Professor Hilary Grainger, OBE, is Professor Emerita in Architectural History at University of the Arts, London, and Honorary Professor at Durham University. She is the leading authority on the architecture of Sir Ernest George. She is currently Chair of the The Victorian Society.

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The David Parr House – An Extraordinary Cambridge Home. A Talk by Tasmin Wimhurst

Decorated in the late Victorian era this house lay undiscovered until a few years ago, when its extraordinary story began to be uncovered. David Parr was a ‘decorator artist’, who worked for some of the best known Victorian designers of the day, such as William Morris and George Bodley. He decorated churches and palaces for those who could afford such decoration, but in his spare time came home and decorated his humble terrace house in the same style.

Tamsin Wimhurst is a Trustee and founder of the David Parr House Charity which was set up in 2014 in order to conserve it and open up the house to the public.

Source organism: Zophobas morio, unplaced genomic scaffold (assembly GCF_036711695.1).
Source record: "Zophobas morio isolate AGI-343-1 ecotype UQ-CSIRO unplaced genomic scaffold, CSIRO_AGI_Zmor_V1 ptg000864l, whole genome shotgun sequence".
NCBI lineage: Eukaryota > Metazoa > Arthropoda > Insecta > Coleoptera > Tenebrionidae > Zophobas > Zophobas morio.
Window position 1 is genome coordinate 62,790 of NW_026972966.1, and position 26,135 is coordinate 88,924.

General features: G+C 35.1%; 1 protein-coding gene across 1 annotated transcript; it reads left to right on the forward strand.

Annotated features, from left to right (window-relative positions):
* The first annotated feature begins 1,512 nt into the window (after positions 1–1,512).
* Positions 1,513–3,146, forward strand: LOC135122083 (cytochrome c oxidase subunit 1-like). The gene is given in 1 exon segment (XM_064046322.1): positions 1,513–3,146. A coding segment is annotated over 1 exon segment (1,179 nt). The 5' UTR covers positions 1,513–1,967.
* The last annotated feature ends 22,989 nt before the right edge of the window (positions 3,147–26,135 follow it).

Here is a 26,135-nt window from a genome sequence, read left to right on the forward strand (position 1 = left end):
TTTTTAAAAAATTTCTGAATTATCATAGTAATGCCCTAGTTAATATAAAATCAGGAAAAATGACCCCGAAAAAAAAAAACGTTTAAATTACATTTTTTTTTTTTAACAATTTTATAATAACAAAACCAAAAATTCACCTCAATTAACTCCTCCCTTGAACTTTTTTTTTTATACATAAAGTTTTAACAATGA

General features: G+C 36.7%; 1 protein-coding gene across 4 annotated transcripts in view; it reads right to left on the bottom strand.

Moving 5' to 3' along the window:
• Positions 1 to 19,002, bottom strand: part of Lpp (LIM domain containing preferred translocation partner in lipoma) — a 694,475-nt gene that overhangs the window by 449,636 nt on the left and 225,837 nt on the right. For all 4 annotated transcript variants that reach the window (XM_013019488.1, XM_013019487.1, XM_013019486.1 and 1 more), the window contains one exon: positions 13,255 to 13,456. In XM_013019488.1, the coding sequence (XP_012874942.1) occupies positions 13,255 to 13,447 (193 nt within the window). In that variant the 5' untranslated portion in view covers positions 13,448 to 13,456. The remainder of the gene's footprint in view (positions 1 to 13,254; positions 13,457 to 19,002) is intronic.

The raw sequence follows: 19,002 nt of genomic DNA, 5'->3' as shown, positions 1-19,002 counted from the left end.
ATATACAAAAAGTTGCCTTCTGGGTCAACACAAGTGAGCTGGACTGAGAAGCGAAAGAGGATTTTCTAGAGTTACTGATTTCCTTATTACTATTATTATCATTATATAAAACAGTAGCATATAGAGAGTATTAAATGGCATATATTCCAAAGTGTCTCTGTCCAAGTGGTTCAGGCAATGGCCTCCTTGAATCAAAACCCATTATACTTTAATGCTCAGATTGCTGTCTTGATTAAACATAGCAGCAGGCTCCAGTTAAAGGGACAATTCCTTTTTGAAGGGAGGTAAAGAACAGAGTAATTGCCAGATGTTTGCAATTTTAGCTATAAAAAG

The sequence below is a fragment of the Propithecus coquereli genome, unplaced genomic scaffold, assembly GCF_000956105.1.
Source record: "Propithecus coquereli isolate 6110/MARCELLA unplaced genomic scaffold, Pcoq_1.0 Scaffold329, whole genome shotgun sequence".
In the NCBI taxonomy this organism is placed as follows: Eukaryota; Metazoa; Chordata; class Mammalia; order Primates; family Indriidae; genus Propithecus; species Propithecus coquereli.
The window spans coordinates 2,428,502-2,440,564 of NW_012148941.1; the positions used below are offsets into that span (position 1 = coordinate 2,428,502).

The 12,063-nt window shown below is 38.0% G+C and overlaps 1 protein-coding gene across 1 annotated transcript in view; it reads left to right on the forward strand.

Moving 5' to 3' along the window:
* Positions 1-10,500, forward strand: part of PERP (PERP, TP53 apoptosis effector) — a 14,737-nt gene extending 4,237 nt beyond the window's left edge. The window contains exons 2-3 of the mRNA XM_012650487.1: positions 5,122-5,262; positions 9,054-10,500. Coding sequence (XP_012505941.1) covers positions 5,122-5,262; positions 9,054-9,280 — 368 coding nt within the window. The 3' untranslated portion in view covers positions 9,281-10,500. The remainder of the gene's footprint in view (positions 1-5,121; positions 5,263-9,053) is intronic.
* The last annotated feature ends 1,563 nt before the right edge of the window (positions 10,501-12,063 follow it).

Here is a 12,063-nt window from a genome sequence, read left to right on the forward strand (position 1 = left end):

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William Leiper’s Distinctive Eclecticism: A Talk By Simon Green

William Leiper 1839–1916 had a successful career with a wealth of commissions and contemporary praise. He did not have a singular distinctive style but worked in a variety of styles, and was happy to revisit and repeat designs. This paper seeks to celebrate the diversity of his achievement.

Simon Green is an architectural historian in the building survey team at Historic Environment Scotland.

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John Francis Bentley: Architect of Westminster Cathedral. A Talk by Peter Howell

Bentley is best known for Westminster Cathedral, built in a style of which he had no previous experience, but universally admired. Most of his other work is Gothic, though he could work sympathetically in a classical style. He only built five new churches, one of them Anglican, but he made additions to many others.

Peter Howell is an expert on 19th-century Roman Catholic church architecture, and in particular, John Francis Bentley.